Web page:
Wednesday, January 12, 2011

The Hare With Amber Eyes

I really enjoyed this memoir.  And found it making me think about the layers of history all around us . . . something I'm addressing in my current proposal (not quite ready for Herself but close.)

Anyway, here's an excellent review of the book for background and then I'll add my thoughts below... see you there.

Amazon Best of the Month, September 2010: At the heart of Edmund de Waal's strange and graceful family memoir, The Hare with Amber Eyes, is a one-of-a-kind inherited collection of ornamental Japanese carvings known as netsuke. The netsuke are tiny and tactile--they sit in the palm of your hand--and de Waal is drawn to them as "small, tough explosions of exactitude." He's also drawn to the story behind them, and for years he put aside his own work as a world-renowned potter and curator to uncover the rich and tragic family history of which the carvings are one of the few concrete legacies.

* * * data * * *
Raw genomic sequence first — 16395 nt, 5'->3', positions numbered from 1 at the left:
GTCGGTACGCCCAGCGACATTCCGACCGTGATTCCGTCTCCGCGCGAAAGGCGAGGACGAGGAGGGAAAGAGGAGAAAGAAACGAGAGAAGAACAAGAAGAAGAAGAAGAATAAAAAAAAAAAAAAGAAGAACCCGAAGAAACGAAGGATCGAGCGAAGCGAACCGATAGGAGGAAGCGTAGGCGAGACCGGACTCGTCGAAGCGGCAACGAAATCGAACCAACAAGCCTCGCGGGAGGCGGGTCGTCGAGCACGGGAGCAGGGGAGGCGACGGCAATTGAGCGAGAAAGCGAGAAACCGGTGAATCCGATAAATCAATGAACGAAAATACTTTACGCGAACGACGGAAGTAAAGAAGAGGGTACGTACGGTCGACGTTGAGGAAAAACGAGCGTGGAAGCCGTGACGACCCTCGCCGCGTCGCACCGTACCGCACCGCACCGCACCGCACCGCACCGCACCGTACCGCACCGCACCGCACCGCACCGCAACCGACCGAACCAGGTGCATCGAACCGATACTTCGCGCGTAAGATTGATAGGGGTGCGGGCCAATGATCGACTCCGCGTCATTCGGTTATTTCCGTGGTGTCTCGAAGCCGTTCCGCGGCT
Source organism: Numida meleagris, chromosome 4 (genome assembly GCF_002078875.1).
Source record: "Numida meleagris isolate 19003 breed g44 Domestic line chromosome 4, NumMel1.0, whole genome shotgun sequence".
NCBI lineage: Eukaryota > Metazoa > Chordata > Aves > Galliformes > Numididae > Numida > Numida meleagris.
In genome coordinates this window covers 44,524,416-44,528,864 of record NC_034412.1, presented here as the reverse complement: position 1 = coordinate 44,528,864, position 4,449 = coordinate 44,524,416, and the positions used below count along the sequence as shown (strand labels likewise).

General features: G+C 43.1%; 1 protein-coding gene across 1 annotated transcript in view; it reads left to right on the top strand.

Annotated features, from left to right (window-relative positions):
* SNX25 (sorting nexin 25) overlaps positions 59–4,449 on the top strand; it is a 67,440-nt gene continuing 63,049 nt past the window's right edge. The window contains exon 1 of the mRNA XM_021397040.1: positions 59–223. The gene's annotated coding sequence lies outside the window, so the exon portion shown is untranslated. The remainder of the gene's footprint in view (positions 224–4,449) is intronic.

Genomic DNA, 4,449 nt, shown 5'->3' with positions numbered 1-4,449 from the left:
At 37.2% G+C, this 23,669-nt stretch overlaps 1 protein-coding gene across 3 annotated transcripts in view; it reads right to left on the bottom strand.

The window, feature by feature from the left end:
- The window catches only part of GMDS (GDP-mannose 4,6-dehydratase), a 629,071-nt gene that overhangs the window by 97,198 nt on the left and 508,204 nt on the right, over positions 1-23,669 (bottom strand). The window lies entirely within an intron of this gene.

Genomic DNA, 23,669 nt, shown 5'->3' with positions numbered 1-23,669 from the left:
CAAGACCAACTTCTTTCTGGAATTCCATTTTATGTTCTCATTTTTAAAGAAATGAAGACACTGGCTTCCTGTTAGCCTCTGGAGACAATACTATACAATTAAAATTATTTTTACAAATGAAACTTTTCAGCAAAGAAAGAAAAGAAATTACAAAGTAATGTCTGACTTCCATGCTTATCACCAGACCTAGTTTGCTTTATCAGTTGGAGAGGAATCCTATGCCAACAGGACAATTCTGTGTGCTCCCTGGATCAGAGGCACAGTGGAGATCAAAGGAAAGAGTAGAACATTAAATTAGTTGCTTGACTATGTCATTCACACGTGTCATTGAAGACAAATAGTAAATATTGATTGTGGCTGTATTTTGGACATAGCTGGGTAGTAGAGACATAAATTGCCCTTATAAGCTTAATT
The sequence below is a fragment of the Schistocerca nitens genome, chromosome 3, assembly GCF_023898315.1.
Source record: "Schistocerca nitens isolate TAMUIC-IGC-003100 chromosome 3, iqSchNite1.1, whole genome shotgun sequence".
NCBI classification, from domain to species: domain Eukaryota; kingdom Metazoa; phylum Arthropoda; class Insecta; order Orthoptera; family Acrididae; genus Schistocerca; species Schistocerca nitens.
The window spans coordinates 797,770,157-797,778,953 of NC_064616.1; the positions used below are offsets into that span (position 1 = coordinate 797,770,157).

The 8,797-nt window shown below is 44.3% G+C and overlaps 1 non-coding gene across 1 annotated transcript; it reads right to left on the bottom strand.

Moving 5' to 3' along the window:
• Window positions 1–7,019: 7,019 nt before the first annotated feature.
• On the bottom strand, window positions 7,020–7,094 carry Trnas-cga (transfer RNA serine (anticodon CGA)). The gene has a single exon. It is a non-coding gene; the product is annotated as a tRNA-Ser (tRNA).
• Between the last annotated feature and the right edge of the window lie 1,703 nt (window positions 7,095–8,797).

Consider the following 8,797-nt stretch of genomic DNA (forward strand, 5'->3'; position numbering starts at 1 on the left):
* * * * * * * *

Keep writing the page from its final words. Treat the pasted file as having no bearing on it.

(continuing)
De Waal's family was the Ephrussis, wealthy Jewish grain traders who branched out from Russia across the capitals of Europe before seeing their empire destroyed by the Nazis. Beginning with his art connoisseur ancestor Charles (a model for Proust's Swann), who acquired the netsuke during the European rage for Japonisme, de Waal traces the collection from Japan to Europe--where they were saved from the brutal bureaucracy of the Nazi Anschluss in the pockets of a family servant--and back to Japan and Europe again. Throughout, he writes with a tough, funny, and elegant attention to detail and personality that does full justice to the exactitude of the little carvings that first roused his curiosity. --Tom Nissley